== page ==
CAMANCHE – The Camanche City Council has decided it will not grant a request from resident Justin McClure to remove auto repair from the restricted list for home occupations in the city’s zoning ordinance.
Camanche Mayor Trevor Willis said since auto repair is a restricted occupation for home occupations in residential zones, the Board of Adjustment had no authority to grant McClure a special use permit. Willis said the only way to make it legal for a resident to operate a car repair business as a home occupation is for the city to amend the ordinance.
“I told him (McClure) that he would have to speak to the council to try to get that ordinance amended,” Willis said. “But I also told him that it wasn’t a personal thing. That it wasn’t about him. That I’m sure he would keep his nice and neat but the next 10 folks might not. There is a reason we don’t allow automotive businesses in residential areas. So I guess where we’re at now is for you to try to speak with council members to see if you can convince them that we need to change that.”
McClure said his automotive repairs are done on the side, stating he has a regular full-time job. He said he mainly does oil changes, brake jobs, suspensions and tune-ups. McClure said he does not pull engines out of cars or pull cars apart. McClure said he performs the repairs on his three days off per week.
“It’s a way for me to relax after 10 hours of work on a normal work day,” McClure said. “It’s something I enjoy doing. I do it more for people that can’t afford to go to a shop because not everybody can afford a $400 bill for an alternator to be put in or something. There are a lot of people out there who just can’t afford a shop brake. And if somebody needs an oil change done at 8 o’clock on a Sunday night is there a shop open? Probably not. I can do that. I fill that void.”
McClure said he puts oil and antifreeze in large containers and takes them out to the county landfill, where he puts them in big containers and they are taken care of. McClure said he washes, cleans and reuses old rags if necessary. McClure said that, as of now, he puts very oily rags in his garbage. He said if there is another way he needs to dispose of them he is willing to dispose of them properly.
Councilman Brent Brightman noted the potential for spontaneous combustion.
“Well there’s just a thing called spontaneous combustion,” Brightman said. “That’s a concern of ours because you’re living next to homes where if you had a business you’re sitting on a corner block by yourself.”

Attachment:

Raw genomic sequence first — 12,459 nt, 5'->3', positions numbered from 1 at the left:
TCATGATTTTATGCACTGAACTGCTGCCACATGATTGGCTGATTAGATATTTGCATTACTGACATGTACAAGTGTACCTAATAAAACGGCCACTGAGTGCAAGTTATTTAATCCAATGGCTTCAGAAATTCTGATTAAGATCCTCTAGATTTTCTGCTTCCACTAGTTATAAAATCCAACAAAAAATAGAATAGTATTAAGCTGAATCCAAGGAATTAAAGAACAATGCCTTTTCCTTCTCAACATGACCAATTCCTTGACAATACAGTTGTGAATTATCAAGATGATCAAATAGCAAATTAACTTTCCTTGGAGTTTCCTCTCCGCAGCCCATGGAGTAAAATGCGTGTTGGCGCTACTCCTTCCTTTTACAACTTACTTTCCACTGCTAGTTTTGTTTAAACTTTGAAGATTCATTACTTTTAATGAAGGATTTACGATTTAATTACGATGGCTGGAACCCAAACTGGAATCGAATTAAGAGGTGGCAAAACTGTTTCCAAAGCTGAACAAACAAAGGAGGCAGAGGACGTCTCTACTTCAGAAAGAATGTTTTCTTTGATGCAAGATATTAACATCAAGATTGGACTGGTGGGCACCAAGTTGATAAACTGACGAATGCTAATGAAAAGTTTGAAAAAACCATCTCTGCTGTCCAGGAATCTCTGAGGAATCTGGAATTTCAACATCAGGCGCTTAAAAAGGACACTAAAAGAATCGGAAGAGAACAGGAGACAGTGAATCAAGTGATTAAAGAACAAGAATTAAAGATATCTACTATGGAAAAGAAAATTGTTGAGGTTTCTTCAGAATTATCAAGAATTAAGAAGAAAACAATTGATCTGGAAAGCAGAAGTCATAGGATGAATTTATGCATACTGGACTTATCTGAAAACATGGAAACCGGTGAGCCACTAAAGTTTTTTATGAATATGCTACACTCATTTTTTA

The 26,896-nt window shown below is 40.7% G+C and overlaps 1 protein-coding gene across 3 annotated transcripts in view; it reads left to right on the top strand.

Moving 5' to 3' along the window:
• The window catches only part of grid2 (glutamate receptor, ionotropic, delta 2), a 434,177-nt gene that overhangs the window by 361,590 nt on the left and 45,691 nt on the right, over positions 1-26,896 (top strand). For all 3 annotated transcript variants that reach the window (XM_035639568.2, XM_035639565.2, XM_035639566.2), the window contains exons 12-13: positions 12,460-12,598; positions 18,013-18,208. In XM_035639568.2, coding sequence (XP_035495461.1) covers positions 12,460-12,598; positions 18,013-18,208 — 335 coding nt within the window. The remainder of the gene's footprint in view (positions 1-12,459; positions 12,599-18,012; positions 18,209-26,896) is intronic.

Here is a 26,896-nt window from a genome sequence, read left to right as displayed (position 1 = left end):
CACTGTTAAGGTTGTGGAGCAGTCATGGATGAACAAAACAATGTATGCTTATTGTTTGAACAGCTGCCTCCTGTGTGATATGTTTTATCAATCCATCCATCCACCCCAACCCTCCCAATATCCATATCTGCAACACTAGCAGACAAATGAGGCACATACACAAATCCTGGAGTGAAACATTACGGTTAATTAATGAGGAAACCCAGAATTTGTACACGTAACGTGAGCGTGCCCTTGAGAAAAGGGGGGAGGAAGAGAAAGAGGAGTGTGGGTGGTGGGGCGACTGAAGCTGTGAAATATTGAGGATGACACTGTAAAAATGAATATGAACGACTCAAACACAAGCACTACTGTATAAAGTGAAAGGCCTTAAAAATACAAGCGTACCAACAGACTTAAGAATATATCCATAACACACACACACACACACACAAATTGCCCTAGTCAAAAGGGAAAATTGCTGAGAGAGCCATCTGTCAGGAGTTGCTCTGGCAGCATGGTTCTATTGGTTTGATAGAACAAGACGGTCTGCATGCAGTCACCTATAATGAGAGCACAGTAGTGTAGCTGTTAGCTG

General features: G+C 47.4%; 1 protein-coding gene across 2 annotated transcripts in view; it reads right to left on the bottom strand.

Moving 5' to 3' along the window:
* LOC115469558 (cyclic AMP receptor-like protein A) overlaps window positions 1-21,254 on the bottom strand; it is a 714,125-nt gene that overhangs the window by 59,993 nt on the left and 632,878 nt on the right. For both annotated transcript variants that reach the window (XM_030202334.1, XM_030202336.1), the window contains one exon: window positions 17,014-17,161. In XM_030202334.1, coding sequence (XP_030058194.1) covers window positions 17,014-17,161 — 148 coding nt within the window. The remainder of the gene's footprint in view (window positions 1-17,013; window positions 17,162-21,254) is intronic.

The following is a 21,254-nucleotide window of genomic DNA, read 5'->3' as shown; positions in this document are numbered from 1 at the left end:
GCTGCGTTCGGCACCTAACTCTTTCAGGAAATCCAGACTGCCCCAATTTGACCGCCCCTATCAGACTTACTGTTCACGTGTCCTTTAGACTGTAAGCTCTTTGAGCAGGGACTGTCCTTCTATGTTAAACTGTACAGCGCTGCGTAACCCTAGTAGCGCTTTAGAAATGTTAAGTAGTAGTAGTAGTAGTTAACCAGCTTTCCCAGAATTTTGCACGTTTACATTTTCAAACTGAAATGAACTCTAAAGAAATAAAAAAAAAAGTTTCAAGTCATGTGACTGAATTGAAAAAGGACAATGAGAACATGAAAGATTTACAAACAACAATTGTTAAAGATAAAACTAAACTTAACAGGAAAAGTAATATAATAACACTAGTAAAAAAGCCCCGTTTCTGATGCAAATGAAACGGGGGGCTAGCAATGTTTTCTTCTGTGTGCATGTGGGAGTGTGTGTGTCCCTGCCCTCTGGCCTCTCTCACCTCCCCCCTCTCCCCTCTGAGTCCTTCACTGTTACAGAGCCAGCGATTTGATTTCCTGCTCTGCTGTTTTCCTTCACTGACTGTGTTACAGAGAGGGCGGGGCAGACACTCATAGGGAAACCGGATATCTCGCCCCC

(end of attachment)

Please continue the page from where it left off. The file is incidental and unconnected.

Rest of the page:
McClure said he takes extra steps to make sure things do not happen. He said he is safety oriented and does not take unnecessary risks. McClure stated he will go above and beyond to ensure his house and the neighborhood are safe.
Councilwoman Amber Metzger said McClure received a letter two years ago and questioned why he did not address the council at that time.
McClure said he took the letter seriously because he refrained from having tow trucks used as much as possible.
“That’s my own fault and I do apologize to the city for that one,” McClure said. “But I’m here now and I want to do everything I can possibly do. I’m the type of person that once I see something I want I go after through all correct channels that I humanly possibly can until I’ve exhausted every other avenue.
Camanche City Administrator Andrew Kida said the request was not just for McClure’s case but to lift restrictions for residential zoning throughout the city.
“The request has to entail lifting the restriction on the entire city for all R-1 zoning,” Kida said. “So to accommodate his request it would require you to open up all repair for the entire city for R-1 zoning. And it would also necessarily include R-2 zoning. It would include it for any zoning.”
Councilman Paul Varner questioned how the council would structure an ordinance or resolution, stating there would be people the city could not trust or be sure they would hold up their end of the bargain. He also expressed concern that someone dumping one load of oil down the sewer would compromise the city’s sewer system.
“If we had everybody handling the situation like you are and I’m sure you’re going to, I would say yes,” Varner said. “But once again I have to bring up if something is dumped into that sewer, that’s going to cost the city a lot of taxpayer money to clean up.”
Willis added he believes granting the request would open the city up to potential problems.
“There’s no doubt in my mind that you will abide by the rules,” Willis said. “I have no issue with that. But it’s not you I’m worried about...It’s a can of worms that I just don’t think we can afford to open.”